As we watch our beloved Oklahoma City Barons embark on a playoff push for the fourth consecutive season of AHL hockey, we look around at the state of sports in this state, and take a collective breath.
For years hockey in Oklahoma was a niche sport that remained at the forefront of pro sports in its capital city. The infusion of NBA basketball has revolutionized the sporting endeavors throughout the city, and in neighboring towns. The sullied state of Oklahoma and Oklahoma State basketball seems to be subsiding, but even they feel the weight of competition with similar seasoned sports. Football, hockey, basketball, soccer -regardless of the sport, the landscape is crowded in a city that barely tops 600,000 strong (OKC proper, that is).
So what’s the next big step for Oklahoma City Barons hockey? Better players? More wins? Continued coaching excellence? More backsides in the seats? How about making a name.
In a desperate attempt to bring more eyeballs to the game of hockey taking place in the Cox Center, Barons owner Bob Funk Jr. spent money, a great deal of it, to give away a car each and every Saturday. Did it work? “I’ve never heard of a pro sports franchise, major league or minor league, that’s ever attempted anything near this big,” said Funk to Daily Oklahoman writer, Mike Baldwin. “The car giveaway helped our branding, but it didn’t put (fans) in the seats. It shows we’re not afraid to try something different.”
So there’s two things at work here – tickets and branding. If indeed the brand increased its presence because of the car giveaway that likely means that the ticket sales go up, right. Not necessarily. The two are not mutually exclusive, but to the point, has four years of promotion – regardless of what shape that takes – been enough for the Barons to make a name for itself in the seemingly claustrophobic sports borders of Oklahoma?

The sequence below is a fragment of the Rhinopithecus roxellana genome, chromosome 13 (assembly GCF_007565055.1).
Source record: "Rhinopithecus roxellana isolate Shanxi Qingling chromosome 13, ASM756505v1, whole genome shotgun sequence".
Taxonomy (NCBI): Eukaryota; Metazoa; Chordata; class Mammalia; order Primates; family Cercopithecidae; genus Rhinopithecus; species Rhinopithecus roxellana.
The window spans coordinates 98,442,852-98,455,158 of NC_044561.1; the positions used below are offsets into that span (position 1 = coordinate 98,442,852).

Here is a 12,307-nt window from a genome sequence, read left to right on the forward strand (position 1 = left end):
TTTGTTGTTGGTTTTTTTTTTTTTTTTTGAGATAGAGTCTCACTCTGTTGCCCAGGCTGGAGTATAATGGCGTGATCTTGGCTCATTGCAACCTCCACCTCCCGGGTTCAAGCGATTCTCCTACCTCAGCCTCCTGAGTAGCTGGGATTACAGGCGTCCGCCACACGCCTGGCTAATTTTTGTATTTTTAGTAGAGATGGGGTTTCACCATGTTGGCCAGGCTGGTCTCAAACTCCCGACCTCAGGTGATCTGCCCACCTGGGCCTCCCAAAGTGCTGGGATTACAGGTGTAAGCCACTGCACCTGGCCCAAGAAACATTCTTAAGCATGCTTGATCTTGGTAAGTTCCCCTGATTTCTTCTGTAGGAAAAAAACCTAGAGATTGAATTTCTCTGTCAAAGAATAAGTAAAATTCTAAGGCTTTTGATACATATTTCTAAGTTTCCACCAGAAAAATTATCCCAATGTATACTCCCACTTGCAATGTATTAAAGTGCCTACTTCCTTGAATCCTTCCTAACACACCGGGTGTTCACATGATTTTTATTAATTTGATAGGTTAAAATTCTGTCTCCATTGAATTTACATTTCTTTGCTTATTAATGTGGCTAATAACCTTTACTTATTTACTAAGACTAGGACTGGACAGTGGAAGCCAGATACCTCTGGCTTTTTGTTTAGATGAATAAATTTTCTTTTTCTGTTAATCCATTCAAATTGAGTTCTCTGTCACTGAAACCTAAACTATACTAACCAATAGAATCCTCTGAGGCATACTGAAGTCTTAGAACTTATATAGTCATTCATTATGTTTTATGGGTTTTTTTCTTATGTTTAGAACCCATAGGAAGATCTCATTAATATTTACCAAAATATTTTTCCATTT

I’ve written about my struggles with ticket prices, and indeed the Barons ownership sees this as a possible solution, but why am I less than hopeful?
I think that the current ownership of the Barons believes the team is incapable of drawing the 8,000 they saw nightly in the days of Central Hockey League play. Recent rumblings of personnel turnover, and salary dumping might suggest that the Barons could have new owners in the near future. Prodigal, owners of the Barons locally, have made quite an investment in USLPro soccer, and it seems that is beginning with a bang (first home game has yet to be played).
IF Barons ownership would bow out, what are the management options. Two realistic ones exist, I believe.
The Oilers step in, manage the thing the way they want, eventually move the squad to a more feasible “West Coast League” as has been suggested for nearly two seasons by various mainstream media folk. The Oilers seemingly love the relationship with Oklahoma, but they could learn to love Cali-affiliation. We all could. Keep in mind that the Oilers own the affiliate, just not the team called “Barons”. So this option might be a mute point.
The second options might be more practical in the short term. SMG, mangers of the Barons home at the Cox Center, might be willing to grab a piece of that action. Or perhaps another suitor is waiting in the wings. You’ll recall that in 2010, portions of the same management group that now owns the Barons sold the minor league baseball team in OKC “for an offer that couldn’t be refused”. It could happen again.
My intention is not to run Prodigal through the mud here. Truthfully, the cash flow needs to be more directed towards profitable endeavors. That just makes sense. Soccer is a much more universally recognized sport, and with an early spring through summer season. Perfect.
This could, however, really hurt the name the Barons are building in the community. Both in how they currently stack up in the sports queue, and where their feature might be ten years from now. I’m not suggesting I like where this is headed, but the uncertainty of it all gives me pause.